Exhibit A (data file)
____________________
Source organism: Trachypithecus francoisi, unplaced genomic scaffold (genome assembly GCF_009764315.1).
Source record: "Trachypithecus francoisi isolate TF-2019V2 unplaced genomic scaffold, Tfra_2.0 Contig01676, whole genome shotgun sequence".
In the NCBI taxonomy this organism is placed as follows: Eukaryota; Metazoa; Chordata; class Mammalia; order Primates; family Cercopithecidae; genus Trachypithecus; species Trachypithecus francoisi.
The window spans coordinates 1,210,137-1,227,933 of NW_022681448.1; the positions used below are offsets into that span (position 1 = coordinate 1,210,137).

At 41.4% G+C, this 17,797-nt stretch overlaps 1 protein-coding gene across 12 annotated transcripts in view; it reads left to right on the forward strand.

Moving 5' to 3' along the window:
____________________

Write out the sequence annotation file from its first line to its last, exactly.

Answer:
Source organism: Trachypithecus francoisi, unplaced genomic scaffold (genome assembly GCF_009764315.1).
Source record: "Trachypithecus francoisi isolate TF-2019V2 unplaced genomic scaffold, Tfra_2.0 Contig01676, whole genome shotgun sequence".
In the NCBI taxonomy this organism is placed as follows: Eukaryota; Metazoa; Chordata; class Mammalia; order Primates; family Cercopithecidae; genus Trachypithecus; species Trachypithecus francoisi.
The window spans coordinates 1,210,137-1,227,933 of NW_022681448.1; the positions used below are offsets into that span (position 1 = coordinate 1,210,137).

At 41.4% G+C, this 17,797-nt stretch overlaps 1 protein-coding gene across 12 annotated transcripts in view; it reads left to right on the forward strand.

Moving 5' to 3' along the window: